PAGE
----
Kevin 5Of all the birthdays my son-in-law, Kevin Petersen has had, I have a feeling that this one will be the most bittersweet. This will be the first birthday in eighteen years that has passed without seeing his son, Chris, in person. I’m sure he knew that was going to happen at some point, but when you have children, you don’t think of them moving out until it happens, and then you wish it wouldn’t. Of course Kevin and my daughter, Corrie want their son to succeed in college, but it is on the special days that you find that you feel just a little bit…no, a whole lot lonely. The situation is further complicated by the fact that Kevin and Chris have worked side by side for some time now. That is going to make work very lonely for Kevin. Kevin and Chris also loved to work on their cars together, and on the boat that they bought this summer. Doing all those things together tends to make two people very close, and that is how it was with Kevin and Chris. It is going to take some getting used to for them to feel ok with this new arrangement, and that will take Kevin 2time. I wish there was an easier fix for them, but there is simply no easy solution. You just have to wait it out.

Kevin is such a family man. I have watched him and Corrie raising their boys to be good men, and I am so proud of the training they have given the boys. Part of raising a child is to help them become independent, and that is the point that Chris is at now. Because of his good upbringing, I know that he will do well. Of course, they still have Josh at home, and it seems that there are seasons for all things. I know that during this time, Kevin and Josh will become even closer than they were before, as they all struggle to adjust to the new living arrangements their family has taken on. That’s what life is all about…adjusting to the constant changes that happen. Nothing ever stays the same, and while we don’t like some of them, changes are important too. And in reality, we could not see what great people we have raised if they never grow up and go out in the world to make their own way, Kevin 3and live their own life. Nevertheless, as a mom, I know exactly how Kevin’s heart is feeling…broken and lonely.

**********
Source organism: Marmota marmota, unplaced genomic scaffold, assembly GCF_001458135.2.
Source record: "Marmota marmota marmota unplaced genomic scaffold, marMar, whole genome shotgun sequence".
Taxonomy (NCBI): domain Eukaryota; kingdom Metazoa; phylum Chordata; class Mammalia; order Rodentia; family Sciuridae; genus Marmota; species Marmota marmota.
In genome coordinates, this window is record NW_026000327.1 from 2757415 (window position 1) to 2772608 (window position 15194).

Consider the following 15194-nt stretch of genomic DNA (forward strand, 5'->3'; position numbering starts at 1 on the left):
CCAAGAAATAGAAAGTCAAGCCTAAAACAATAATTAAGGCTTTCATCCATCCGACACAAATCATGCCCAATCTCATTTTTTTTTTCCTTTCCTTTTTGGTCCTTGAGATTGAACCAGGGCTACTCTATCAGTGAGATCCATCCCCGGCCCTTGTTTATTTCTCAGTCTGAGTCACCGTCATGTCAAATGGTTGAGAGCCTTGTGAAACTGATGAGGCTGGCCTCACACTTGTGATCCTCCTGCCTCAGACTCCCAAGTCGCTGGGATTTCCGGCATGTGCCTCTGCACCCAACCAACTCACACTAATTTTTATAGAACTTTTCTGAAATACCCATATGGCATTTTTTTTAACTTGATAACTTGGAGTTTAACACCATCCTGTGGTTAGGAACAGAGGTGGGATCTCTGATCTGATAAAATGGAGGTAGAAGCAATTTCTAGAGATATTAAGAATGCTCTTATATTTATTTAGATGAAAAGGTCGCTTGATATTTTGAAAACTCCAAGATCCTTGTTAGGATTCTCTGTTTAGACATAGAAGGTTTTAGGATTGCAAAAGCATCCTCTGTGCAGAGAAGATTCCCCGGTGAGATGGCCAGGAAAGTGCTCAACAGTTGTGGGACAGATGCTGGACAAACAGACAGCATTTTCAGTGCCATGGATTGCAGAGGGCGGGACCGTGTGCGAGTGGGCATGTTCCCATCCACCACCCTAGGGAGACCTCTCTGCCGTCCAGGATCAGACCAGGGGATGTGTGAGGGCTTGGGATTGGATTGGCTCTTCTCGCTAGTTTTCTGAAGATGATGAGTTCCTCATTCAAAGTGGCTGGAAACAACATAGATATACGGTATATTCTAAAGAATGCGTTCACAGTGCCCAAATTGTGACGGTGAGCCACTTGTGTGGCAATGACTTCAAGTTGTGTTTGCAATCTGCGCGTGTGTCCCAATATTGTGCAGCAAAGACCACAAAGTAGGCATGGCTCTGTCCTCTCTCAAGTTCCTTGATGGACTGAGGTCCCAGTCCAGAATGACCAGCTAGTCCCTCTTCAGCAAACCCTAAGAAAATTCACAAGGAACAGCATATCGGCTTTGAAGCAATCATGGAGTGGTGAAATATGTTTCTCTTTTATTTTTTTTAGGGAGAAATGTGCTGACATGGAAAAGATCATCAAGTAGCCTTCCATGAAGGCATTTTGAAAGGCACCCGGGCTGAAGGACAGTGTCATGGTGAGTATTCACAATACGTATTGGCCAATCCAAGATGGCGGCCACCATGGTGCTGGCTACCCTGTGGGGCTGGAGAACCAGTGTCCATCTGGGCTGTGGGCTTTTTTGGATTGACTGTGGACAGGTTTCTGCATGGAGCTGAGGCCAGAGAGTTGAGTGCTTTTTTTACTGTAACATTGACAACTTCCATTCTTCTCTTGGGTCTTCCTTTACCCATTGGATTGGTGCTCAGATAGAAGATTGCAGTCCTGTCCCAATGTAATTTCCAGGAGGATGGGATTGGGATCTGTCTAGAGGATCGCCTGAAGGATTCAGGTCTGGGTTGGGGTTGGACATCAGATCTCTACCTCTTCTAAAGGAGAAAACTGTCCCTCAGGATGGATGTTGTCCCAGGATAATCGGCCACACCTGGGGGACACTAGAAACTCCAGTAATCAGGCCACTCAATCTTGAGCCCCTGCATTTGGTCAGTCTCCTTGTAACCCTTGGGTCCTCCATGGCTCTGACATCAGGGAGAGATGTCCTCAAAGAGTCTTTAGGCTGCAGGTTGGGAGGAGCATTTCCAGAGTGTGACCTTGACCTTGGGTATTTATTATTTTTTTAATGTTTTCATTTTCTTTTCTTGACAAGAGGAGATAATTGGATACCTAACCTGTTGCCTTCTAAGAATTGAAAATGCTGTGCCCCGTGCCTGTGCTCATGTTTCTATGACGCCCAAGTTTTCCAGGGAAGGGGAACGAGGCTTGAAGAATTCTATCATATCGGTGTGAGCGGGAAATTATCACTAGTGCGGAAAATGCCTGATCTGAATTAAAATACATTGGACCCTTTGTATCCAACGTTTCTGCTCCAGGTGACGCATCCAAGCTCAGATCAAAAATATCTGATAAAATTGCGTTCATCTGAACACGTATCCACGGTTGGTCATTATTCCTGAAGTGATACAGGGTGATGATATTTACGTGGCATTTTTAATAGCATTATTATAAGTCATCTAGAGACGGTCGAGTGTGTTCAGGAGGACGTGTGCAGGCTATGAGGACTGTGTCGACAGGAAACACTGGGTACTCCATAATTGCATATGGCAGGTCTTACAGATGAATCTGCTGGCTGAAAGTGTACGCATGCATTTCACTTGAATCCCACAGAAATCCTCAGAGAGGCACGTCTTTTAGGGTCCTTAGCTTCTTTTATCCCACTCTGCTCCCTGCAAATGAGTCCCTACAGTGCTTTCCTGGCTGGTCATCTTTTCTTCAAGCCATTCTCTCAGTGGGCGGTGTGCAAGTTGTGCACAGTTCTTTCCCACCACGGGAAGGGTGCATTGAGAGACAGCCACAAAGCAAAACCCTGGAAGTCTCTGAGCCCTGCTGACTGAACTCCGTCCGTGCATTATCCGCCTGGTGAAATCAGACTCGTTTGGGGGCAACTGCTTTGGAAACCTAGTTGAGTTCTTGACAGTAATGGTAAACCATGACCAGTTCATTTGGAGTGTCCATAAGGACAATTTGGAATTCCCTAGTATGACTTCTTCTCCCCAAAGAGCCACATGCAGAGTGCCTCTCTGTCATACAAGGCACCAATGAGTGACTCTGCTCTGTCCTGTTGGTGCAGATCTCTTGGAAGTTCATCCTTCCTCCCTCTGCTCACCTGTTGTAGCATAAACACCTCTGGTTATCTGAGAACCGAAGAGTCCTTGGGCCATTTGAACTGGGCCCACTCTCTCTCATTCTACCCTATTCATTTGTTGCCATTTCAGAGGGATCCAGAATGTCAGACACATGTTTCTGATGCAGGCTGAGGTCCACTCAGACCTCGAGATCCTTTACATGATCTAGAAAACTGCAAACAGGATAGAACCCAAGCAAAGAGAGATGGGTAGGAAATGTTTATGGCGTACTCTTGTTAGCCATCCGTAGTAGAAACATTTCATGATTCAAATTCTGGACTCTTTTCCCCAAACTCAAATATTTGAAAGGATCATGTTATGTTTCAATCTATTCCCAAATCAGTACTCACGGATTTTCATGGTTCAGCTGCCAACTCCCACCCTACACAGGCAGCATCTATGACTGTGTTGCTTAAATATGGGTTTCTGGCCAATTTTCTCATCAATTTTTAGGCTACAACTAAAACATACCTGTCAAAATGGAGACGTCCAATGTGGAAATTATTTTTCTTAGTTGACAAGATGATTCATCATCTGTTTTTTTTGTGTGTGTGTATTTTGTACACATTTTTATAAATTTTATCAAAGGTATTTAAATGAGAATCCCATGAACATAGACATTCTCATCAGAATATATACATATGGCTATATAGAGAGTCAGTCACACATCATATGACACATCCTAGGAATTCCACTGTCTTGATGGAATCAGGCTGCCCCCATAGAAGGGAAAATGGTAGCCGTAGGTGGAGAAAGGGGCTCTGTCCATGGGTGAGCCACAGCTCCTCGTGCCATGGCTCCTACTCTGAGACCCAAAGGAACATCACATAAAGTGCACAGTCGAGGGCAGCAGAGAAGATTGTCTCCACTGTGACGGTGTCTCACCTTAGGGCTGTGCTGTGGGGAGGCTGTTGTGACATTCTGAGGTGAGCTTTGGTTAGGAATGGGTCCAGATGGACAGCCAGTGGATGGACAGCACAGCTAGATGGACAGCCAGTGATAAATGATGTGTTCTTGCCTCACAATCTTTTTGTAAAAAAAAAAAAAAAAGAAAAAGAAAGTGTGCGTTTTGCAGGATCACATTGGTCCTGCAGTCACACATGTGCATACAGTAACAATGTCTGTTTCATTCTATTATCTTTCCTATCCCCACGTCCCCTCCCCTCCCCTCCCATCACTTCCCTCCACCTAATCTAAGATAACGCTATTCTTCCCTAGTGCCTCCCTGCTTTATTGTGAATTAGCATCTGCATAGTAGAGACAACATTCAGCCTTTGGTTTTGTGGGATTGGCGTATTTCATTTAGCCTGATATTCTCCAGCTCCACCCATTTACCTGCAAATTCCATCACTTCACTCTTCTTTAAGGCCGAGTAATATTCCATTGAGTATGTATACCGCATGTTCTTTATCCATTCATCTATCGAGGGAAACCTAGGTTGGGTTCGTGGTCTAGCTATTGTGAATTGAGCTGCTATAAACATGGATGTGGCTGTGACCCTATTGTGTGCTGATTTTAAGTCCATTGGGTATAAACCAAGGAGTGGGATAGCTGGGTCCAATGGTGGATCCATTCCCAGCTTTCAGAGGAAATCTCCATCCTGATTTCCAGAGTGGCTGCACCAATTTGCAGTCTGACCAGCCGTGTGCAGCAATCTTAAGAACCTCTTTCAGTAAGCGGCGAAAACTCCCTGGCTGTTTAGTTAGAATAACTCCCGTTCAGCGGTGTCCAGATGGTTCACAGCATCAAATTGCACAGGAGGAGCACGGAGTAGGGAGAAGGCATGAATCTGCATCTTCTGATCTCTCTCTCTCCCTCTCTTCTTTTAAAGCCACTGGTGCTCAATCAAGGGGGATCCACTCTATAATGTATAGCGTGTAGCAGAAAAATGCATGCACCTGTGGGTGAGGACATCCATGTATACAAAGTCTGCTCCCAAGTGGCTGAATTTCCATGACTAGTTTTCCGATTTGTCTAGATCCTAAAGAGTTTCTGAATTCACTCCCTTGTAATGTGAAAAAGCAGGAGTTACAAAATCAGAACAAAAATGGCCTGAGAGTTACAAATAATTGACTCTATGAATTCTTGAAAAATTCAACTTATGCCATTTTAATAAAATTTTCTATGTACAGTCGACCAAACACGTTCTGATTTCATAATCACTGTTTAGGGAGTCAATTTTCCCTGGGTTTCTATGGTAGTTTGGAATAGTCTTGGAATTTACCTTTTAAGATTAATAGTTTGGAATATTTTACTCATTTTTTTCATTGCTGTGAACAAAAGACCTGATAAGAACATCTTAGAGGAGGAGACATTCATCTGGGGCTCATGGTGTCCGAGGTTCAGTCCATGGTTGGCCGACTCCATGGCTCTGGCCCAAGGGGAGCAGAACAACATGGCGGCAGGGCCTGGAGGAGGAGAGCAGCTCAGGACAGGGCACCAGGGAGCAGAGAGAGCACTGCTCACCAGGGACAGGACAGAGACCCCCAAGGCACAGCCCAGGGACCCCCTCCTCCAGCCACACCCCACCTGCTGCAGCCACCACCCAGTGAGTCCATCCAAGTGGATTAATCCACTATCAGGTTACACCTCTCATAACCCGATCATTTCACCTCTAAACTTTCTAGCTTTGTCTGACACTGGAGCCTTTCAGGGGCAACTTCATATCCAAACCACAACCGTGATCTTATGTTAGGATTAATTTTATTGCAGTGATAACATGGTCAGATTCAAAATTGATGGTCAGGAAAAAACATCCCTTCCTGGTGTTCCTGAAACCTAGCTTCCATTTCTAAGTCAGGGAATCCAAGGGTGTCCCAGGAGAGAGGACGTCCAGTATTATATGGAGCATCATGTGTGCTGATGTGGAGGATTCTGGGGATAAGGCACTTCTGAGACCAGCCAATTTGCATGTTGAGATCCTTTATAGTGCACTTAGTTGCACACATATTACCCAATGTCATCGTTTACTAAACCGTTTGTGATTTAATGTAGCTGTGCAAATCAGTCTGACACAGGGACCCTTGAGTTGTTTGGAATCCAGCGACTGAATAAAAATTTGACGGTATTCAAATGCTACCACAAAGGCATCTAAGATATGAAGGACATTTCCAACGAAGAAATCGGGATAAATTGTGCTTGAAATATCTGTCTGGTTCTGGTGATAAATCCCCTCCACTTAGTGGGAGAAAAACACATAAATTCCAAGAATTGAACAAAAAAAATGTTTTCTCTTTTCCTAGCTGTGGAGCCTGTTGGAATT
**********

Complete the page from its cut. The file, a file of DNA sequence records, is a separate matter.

Everything will work out for everyone in the Petersen family, and in the days to come, their joy will return…even if they are changed because of the changes in their family’s life. Chris will finish school for the year and come back home and they will have the summer months and he will come home on weekends too, and they will rejoice. For Kevin, I just hope that he will find a little bit of joy today, on his birthday, and that is ends up being a good day. Today is Kevin’s birthday. Happy birthday Kevin!! Have a good day!! We love you!!